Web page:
Tip: Validate your ticket!

This morning I was going by bus to Fiesole (number 7 from piazza San Marco) when I noticed a small group of tourists arguing with the driver. They got a fine because they have done one of the most common mistakes that tourists usually do in Italy: not to validate their tickets when get on buses or trains.

With ordinary train tickets (on fast trains like le frecce or italo is not required) you have to validate them before boarding. Look for a green and white validation machine in the station to stamp your ticket. The ticket is good for six hours after validating. If you can’t find the machine or the machine isn’t working jump on the train (you do not want to miss it!) and look for the conductor, asking him to validate your ticket. TIP: If you can’t find the conductor you can write the name of your boarding station (i.e. Santa Maria Novella, Florence) and the time. Now your ticket can’t be use twice, so if the conductor will come to punched your tickets you will explain that you miss the validation machine (because it was late or because the machine wasn’t working) but you validate the ticket yourself, this can prevent you from getting a fine!

Next time we will speak about different kind of Florence public bus tickets!

Have a nice journey!

 

Pontormo and Rosso Fiorentino. Diverging Paths of Mannerism in Florence

pontormo_rosso fiorentino

Palazzo Strozzi will be hosting from 8 March to 20 July 2014 a major exhibition entitled Pontormo and Rosso Fiorentino. Diverging Paths of Mannerism, devoted to the work of Pontormo and of Rosso Fiorentino, the two painters who were without question the most original and unconventional adepts of the new way of interpreting art in that season of the Italian Cinquecento which Giorgio Vasari called the ‘modern manner’.

Pontormo and Rosso Fiorentino trained under Andrea del Sarto while maintaining a strongly independent approach and enormous freedom of expression. Pontormo, always a favourite with the Medici, was a painter open to stylistic variety and to a renewal of the traditional approach to composition. Rosso Fiorentino, on the other hand, was more tightly bound to tradition, yet at the same time he was fully capable of flights of originality and innovation, influenced also by Cabalistic literature and esoteric works.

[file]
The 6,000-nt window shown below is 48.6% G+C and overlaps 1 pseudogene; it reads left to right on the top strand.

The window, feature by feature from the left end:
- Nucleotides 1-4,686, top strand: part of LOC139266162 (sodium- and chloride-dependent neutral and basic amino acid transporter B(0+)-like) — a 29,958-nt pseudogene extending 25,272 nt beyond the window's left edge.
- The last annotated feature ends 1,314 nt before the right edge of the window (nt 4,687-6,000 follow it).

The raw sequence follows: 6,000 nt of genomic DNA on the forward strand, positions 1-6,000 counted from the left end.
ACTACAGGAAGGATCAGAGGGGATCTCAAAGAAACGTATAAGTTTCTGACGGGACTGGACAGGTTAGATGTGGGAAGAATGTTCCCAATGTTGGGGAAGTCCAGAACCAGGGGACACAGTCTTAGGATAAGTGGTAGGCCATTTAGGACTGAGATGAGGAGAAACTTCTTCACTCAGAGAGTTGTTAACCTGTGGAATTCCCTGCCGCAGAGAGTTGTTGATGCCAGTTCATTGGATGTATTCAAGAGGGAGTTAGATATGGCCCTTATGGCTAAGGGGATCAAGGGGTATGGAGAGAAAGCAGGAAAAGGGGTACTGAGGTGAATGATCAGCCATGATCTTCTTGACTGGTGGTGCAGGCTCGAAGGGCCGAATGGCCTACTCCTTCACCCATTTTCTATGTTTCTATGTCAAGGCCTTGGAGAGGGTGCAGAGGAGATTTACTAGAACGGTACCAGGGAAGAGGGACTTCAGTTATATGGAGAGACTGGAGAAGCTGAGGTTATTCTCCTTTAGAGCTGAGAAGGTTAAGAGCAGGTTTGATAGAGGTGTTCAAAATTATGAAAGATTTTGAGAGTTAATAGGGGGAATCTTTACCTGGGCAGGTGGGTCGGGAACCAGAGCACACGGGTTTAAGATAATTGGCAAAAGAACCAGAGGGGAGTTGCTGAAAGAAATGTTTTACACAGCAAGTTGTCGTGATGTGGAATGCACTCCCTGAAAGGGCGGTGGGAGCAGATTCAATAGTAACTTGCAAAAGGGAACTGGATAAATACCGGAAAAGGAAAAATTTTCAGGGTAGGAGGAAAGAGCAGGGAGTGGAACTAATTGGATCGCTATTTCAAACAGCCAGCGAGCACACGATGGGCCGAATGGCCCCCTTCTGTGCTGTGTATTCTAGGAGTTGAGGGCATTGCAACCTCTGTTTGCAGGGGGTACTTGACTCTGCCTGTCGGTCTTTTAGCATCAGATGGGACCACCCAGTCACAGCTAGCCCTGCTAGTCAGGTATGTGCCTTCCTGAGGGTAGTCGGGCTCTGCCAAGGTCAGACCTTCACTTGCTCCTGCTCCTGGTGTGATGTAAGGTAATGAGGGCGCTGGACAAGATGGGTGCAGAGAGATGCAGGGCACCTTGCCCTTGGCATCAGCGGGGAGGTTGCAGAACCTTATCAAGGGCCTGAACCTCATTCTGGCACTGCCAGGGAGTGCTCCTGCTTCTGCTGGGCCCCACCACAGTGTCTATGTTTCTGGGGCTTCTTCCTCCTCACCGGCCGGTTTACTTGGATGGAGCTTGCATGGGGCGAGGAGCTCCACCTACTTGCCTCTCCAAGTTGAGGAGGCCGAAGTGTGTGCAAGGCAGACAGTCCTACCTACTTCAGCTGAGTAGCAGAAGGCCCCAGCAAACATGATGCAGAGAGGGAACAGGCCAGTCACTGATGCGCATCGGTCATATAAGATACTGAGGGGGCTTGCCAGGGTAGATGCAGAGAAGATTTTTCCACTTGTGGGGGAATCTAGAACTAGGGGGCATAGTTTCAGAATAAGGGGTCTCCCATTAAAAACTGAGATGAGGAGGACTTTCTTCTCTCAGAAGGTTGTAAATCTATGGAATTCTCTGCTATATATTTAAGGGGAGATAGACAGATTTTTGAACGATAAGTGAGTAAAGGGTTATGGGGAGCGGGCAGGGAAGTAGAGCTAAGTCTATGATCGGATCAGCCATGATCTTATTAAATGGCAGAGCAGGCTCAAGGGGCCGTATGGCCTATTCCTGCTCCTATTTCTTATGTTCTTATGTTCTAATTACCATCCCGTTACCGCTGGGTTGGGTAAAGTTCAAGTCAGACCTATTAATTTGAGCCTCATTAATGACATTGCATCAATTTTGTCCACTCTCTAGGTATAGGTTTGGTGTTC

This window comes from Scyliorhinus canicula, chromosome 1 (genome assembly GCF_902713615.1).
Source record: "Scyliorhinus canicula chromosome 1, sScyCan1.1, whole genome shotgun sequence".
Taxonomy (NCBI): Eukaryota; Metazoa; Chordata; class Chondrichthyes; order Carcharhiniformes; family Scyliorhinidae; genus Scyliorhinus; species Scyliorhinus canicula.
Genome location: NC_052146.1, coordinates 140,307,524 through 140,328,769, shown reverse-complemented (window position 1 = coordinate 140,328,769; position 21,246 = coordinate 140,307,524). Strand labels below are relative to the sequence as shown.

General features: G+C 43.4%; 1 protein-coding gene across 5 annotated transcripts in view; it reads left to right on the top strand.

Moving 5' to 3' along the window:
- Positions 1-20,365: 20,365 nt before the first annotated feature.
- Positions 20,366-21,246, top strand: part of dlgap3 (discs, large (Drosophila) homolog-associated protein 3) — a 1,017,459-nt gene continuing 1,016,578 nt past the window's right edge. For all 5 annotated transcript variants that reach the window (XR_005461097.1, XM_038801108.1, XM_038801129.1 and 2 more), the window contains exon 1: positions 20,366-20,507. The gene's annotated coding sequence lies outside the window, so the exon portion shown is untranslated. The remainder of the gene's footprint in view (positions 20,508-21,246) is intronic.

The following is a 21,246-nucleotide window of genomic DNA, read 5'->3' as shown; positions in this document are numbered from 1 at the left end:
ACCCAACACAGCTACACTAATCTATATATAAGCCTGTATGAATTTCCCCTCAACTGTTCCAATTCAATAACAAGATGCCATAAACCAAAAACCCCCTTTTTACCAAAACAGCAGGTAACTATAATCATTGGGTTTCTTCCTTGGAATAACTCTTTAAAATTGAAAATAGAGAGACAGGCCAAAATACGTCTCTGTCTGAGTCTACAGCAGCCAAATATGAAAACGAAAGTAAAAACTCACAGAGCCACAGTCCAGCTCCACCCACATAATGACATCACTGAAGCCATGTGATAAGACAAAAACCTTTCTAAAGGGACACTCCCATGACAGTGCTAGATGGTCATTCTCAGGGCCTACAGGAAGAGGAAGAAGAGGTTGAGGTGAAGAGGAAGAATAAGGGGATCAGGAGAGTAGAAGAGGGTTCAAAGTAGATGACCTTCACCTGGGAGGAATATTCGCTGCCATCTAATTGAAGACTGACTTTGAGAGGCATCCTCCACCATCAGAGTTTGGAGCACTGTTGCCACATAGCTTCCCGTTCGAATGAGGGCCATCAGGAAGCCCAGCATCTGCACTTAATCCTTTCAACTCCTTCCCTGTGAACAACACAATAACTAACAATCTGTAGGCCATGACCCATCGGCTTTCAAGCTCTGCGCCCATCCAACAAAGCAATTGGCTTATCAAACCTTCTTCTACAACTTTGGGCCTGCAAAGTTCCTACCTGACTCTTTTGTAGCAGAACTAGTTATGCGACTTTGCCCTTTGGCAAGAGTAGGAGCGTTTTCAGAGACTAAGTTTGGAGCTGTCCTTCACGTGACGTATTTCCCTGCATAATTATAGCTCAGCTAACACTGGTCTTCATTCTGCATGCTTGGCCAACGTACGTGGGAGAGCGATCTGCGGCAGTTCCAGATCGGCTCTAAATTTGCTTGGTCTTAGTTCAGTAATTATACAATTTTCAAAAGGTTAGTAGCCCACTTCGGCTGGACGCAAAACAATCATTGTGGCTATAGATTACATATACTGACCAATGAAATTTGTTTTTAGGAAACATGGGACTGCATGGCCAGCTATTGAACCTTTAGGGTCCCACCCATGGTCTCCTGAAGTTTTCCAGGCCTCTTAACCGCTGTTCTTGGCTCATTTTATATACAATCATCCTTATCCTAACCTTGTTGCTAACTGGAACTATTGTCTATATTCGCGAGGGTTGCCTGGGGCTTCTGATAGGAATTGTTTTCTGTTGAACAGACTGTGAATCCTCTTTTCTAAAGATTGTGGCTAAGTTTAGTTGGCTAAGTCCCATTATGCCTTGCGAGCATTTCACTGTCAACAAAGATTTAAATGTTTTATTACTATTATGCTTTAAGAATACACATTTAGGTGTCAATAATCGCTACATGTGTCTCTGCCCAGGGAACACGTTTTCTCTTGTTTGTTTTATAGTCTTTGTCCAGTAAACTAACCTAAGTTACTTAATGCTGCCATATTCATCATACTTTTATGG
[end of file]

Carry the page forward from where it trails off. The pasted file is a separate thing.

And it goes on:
Mirroring the precepts underlying the Bronzino exhibition, this exhibition opted for a broad and multifaceted overview of the two great painters’ masterpieces, according priority to the formal splendour and lofty poetry of Pontormo and of Rosso Fiorentino so that the exhibition appeals in its clarity not only to the specialist but also to a wider audience thanks to themed sections set out in chronological order.
A unique and unrepeatable event bringing together for the very first time a selection of masterpieces by the two artists in Italian and foreign collections, many of them specially restored for the occasion.

The exhibition Pontormo and Rosso Fiorentino. Diverging Paths of Mannerism in Palazzo Strozzi celebrates two of Tuscany’s most outstanding and most original artists.

For further information contact us!

“Etruscan Enchantment” in Cortona. An exhibition not to be missed!

chimera-of-arezzo-bronze-exhibition

The MAEC (Museum of the Etruscan  Accademy and the city of Cortona) will narrate in the exhibit Etruscan SeductionFrom the Secrets of Holkman Hall to the Wonders of the British Museum (March 22th > July 31st, 2014) the secular contribution of the Anglo-Saxon people to the rediscovering of the Etruscan population, thanks to their strong attraction for Tuscany.

At the beginning, the exhibit deals with the Grand Tour of Thomas Cooke and how he was seduced by the magnificent Etruscan findings, that he came into contact with during his journey, exhibited in galleries and private collections of the time, especially in Florence and Rome.